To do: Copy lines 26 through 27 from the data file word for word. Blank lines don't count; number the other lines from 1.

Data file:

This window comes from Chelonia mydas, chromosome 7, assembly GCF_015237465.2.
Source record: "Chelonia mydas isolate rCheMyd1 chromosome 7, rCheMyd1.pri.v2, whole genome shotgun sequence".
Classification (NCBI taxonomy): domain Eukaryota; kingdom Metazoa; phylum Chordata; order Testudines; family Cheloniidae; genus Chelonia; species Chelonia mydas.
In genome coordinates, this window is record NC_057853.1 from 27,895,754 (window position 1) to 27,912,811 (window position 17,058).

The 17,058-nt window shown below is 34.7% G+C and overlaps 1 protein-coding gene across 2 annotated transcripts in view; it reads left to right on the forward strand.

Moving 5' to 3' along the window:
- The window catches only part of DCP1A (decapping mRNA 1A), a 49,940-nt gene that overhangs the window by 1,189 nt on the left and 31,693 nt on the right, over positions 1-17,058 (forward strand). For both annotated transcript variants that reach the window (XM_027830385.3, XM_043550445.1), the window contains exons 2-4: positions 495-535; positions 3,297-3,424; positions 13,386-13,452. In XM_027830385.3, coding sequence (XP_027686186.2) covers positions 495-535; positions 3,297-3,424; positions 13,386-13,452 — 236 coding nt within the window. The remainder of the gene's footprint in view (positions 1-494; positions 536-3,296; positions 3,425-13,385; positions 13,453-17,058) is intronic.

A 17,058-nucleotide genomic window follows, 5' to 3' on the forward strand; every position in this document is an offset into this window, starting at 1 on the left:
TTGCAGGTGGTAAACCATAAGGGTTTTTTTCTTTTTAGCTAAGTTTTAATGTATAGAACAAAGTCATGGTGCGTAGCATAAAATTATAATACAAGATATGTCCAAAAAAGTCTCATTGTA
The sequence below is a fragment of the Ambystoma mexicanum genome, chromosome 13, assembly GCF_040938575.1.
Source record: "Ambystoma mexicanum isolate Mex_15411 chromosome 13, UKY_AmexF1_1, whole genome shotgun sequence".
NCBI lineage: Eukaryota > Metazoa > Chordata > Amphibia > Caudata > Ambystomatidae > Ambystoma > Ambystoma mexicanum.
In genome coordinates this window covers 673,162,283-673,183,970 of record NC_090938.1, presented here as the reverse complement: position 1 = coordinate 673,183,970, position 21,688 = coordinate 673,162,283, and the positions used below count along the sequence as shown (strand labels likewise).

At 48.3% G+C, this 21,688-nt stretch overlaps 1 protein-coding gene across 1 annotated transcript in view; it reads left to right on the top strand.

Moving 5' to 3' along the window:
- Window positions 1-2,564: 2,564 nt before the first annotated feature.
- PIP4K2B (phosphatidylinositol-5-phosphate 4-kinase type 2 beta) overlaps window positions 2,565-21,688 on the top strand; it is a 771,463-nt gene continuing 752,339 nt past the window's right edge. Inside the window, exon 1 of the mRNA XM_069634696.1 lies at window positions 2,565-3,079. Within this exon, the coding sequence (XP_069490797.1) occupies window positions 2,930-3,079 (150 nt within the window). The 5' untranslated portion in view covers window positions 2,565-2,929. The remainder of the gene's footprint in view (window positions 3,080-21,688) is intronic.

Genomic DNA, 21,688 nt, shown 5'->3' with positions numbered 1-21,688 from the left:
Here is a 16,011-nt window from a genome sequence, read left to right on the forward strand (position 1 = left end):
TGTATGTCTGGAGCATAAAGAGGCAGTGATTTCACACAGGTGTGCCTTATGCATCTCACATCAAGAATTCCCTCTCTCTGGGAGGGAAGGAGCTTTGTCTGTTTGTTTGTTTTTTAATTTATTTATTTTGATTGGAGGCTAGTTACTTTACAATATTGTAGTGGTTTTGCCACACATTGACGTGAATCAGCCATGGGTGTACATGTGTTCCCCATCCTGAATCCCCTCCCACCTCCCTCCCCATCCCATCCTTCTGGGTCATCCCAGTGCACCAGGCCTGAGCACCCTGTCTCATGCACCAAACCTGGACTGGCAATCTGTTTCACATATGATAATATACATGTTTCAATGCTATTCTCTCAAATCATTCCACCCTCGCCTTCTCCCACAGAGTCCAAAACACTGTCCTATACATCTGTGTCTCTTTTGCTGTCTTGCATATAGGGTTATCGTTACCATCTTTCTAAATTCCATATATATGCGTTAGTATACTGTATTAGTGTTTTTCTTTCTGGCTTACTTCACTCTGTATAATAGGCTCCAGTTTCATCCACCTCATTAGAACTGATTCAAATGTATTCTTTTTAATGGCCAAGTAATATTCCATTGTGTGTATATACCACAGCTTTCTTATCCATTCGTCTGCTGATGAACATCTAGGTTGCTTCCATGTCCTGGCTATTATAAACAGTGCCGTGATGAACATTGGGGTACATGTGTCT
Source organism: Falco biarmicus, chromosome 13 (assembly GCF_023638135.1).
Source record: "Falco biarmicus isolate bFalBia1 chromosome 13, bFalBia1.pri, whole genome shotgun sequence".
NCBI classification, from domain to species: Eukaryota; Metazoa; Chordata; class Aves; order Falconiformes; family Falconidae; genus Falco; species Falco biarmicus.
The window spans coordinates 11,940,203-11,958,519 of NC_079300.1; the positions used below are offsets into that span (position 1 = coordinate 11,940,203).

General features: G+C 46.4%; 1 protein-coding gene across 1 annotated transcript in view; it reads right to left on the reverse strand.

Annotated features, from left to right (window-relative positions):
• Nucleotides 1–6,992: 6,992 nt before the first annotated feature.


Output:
Annotated features, from left to right (window-relative positions):
• Nucleotides 1–6,992: 6,992 nt before the first annotated feature.